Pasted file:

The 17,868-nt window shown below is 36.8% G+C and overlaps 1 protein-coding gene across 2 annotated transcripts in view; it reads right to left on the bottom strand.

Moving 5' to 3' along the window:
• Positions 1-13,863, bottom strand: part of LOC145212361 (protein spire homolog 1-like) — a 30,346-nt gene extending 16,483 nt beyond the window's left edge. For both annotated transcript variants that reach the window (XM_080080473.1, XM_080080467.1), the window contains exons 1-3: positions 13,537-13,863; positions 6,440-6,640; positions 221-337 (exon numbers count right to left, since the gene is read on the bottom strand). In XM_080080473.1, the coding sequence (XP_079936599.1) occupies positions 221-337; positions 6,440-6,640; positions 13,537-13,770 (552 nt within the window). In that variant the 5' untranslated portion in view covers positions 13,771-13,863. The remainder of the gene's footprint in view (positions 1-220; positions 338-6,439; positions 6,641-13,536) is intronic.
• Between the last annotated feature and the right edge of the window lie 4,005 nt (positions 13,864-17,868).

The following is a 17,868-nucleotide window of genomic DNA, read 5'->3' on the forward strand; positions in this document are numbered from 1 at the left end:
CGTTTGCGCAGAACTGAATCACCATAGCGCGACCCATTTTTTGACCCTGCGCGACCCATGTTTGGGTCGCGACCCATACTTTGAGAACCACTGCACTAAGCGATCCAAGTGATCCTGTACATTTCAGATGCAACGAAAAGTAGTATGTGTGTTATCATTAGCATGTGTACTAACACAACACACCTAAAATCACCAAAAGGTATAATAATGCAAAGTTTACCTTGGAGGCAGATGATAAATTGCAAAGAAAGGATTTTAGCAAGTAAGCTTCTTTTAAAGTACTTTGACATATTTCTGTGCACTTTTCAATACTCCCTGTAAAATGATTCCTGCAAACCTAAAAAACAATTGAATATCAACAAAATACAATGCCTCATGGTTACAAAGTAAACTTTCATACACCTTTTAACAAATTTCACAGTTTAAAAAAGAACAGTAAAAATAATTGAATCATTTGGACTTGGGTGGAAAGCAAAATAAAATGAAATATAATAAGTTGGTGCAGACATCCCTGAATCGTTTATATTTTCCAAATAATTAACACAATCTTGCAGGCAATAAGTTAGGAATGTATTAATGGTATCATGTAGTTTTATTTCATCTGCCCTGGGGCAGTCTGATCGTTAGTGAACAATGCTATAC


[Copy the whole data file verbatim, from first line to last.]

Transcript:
The 17,868-nt window shown below is 36.8% G+C and overlaps 1 protein-coding gene across 2 annotated transcripts in view; it reads right to left on the bottom strand.

Moving 5' to 3' along the window:
• Positions 1-13,863, bottom strand: part of LOC145212361 (protein spire homolog 1-like) — a 30,346-nt gene extending 16,483 nt beyond the window's left edge. For both annotated transcript variants that reach the window (XM_080080473.1, XM_080080467.1), the window contains exons 1-3: positions 13,537-13,863; positions 6,440-6,640; positions 221-337 (exon numbers count right to left, since the gene is read on the bottom strand). In XM_080080473.1, the coding sequence (XP_079936599.1) occupies positions 221-337; positions 6,440-6,640; positions 13,537-13,770 (552 nt within the window). In that variant the 5' untranslated portion in view covers positions 13,771-13,863. The remainder of the gene's footprint in view (positions 1-220; positions 338-6,439; positions 6,641-13,536) is intronic.
• Between the last annotated feature and the right edge of the window lie 4,005 nt (positions 13,864-17,868).

The following is a 17,868-nucleotide window of genomic DNA, read 5'->3' on the forward strand; positions in this document are numbered from 1 at the left end:
CGTTTGCGCAGAACTGAATCACCATAGCGCGACCCATTTTTTGACCCTGCGCGACCCATGTTTGGGTCGCGACCCATACTTTGAGAACCACTGCACTAAGCGATCCAAGTGATCCTGTACATTTCAGATGCAACGAAAAGTAGTATGTGTGTTATCATTAGCATGTGTACTAACACAACACACCTAAAATCACCAAAAGGTATAATAATGCAAAGTTTACCTTGGAGGCAGATGATAAATTGCAAAGAAAGGATTTTAGCAAGTAAGCTTCTTTTAAAGTACTTTGACATATTTCTGTGCACTTTTCAATACTCCCTGTAAAATGATTCCTGCAAACCTAAAAAACAATTGAATATCAACAAAATACAATGCCTCATGGTTACAAAGTAAACTTTCATACACCTTTTAACAAATTTCACAGTTTAAAAAAGAACAGTAAAAATAATTGAATCATTTGGACTTGGGTGGAAAGCAAAATAAAATGAAATATAATAAGTTGGTGCAGACATCCCTGAATCGTTTATATTTTCCAAATAATTAACACAATCTTGCAGGCAATAAGTTAGGAATGTATTAATGGTATCATGTAGTTTTATTTCATCTGCCCTGGGGCAGTCTGATCGTTAGTGAACAATGCTATAC